“There is no case of China exporting high-speed rail that can be described as very successful,” said a spokeswoman for the Beijing-based CRRC Qingdao Sifang, one of the largest train manufacturers in the world. While the rollout of new high-speed rail in China has gone at breakneck speed — the country already has the world’s largest rail network, with 22,000 kilometers (13,700 miles), and is set to expand it by 36 percent in the next three years — major deals abroad have stalled. In 2015, Mexico canceled a plan to bring in Chinese high-speed trains, and in 2016, Indonesia suspended a joint rail project with China worth $5.1 billion. Indonesia recently approved the operational permit for that project, but only after a full year of delays. Another potential deal last year to connect Las Vegas and Los Angeles never made it past the drawing board.
Possible reasons for difficulties overseas, the South China Morning Post reports, include customer base — few countries have China’s density or volume of commuters within and between major cities — and geography, as China has enough land that mountains can usually be avoided — a luxury not available in Southeast Asia, for example.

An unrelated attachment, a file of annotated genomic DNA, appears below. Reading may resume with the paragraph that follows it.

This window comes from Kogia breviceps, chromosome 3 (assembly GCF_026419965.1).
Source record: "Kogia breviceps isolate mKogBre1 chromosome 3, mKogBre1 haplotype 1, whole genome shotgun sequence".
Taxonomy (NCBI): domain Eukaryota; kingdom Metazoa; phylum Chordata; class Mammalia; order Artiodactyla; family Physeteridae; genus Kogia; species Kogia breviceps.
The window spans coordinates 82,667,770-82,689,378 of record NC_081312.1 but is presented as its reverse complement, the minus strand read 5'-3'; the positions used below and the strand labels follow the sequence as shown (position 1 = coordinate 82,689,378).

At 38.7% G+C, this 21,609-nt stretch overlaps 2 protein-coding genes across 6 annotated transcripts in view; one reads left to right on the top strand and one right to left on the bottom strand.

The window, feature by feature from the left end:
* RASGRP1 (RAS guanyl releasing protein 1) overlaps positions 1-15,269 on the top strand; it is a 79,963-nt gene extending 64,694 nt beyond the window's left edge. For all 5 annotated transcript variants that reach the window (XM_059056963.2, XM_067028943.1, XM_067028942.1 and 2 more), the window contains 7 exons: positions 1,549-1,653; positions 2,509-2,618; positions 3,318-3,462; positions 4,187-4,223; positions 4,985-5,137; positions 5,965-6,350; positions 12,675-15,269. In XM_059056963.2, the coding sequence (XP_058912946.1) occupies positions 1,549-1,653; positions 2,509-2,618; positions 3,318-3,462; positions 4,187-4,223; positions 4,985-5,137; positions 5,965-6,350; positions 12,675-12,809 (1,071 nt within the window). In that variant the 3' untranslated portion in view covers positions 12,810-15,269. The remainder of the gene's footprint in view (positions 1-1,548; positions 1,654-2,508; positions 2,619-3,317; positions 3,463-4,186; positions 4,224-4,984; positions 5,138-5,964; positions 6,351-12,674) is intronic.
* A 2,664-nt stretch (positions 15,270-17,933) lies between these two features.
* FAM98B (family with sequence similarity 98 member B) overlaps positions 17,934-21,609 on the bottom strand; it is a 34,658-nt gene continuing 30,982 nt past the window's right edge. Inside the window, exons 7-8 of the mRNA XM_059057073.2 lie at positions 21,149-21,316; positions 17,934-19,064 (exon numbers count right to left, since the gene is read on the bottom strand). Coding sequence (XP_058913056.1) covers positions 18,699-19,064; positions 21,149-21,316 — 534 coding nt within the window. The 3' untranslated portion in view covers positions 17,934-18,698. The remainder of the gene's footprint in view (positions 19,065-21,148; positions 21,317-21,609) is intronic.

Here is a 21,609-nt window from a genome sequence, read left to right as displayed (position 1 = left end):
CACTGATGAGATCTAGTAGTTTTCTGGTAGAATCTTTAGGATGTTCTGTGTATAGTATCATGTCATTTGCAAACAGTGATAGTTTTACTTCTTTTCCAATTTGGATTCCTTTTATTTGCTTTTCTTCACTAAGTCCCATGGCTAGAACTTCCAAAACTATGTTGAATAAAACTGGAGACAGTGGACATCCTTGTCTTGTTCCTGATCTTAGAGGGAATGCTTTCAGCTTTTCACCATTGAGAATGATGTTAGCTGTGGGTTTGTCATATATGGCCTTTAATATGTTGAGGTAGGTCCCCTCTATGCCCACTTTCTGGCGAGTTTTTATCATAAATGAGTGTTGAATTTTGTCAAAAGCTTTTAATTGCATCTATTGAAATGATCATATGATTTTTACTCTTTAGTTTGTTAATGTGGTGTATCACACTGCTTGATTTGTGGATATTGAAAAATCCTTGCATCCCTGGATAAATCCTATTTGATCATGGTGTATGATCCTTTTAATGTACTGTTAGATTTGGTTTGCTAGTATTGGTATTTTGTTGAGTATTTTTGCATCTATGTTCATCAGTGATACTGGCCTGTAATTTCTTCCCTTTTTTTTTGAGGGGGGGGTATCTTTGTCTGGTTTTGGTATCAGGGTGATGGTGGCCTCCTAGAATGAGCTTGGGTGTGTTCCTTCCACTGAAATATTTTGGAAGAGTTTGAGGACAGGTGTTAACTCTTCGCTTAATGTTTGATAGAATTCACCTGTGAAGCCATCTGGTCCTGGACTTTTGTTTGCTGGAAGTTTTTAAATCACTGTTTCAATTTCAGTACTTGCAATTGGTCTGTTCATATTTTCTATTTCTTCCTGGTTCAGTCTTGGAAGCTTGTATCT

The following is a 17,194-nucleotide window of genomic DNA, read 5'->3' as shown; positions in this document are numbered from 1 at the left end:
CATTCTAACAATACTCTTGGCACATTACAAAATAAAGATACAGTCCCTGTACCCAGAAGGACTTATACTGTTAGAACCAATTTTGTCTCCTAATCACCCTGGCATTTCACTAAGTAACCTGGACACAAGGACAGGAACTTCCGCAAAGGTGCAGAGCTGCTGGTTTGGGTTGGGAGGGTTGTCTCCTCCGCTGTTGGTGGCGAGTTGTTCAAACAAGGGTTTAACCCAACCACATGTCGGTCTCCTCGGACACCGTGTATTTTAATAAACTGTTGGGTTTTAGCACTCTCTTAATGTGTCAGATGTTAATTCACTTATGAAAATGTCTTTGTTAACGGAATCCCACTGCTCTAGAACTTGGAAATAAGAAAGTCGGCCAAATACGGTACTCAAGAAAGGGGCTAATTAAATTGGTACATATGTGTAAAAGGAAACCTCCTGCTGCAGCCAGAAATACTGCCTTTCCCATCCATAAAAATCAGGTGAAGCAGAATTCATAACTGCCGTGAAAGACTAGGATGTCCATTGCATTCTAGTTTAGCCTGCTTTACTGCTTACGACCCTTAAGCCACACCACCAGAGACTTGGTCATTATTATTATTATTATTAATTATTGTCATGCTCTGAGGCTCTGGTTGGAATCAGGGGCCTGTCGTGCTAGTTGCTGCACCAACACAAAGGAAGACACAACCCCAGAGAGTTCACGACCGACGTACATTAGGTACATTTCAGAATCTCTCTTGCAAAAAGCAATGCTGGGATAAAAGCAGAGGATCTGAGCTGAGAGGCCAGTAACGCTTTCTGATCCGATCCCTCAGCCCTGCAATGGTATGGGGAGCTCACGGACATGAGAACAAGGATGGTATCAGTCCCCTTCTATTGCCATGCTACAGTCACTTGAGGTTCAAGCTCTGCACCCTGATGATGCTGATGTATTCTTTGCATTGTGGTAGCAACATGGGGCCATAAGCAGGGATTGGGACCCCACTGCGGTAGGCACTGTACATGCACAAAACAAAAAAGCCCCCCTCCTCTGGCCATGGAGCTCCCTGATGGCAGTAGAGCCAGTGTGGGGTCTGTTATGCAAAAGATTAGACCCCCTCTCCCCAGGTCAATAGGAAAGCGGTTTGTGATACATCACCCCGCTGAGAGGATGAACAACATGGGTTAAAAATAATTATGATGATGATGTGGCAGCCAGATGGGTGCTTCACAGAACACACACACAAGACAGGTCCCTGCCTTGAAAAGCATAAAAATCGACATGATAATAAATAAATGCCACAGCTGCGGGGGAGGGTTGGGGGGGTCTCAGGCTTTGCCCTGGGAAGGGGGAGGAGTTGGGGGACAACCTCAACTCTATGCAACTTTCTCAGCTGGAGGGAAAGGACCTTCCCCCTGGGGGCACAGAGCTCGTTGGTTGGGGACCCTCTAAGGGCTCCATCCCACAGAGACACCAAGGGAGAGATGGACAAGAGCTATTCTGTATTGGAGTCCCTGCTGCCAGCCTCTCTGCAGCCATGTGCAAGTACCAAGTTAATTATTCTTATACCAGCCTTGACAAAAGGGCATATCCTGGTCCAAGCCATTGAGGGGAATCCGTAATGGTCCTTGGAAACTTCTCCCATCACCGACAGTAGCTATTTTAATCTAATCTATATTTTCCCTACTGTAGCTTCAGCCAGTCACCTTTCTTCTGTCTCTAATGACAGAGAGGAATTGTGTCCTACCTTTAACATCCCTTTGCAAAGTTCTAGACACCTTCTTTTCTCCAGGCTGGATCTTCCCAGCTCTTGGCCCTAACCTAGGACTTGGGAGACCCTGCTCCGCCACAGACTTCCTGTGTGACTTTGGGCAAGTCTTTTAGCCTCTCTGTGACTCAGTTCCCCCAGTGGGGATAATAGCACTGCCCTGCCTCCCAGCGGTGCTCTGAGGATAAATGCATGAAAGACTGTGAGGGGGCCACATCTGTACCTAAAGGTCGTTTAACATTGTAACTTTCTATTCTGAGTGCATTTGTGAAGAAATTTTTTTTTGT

China has its worst ever start to a year for defaults / Bloomberg
“While it’s still far from a crisis point, the defaults shows how policy makers’ efforts to reduce the liquidity that had propelled the bond market until late last year is exacting casualties.”
South Korea Lotte Group says will continue to invest in China despite tensions / Reuters
“Lotte has not outlined a strategy to cope with the difficulties besides ‘waiting’ for it to blow over.”
- Less noodles, beer and movies? Clouds on Chinese consumption horizon / Reuters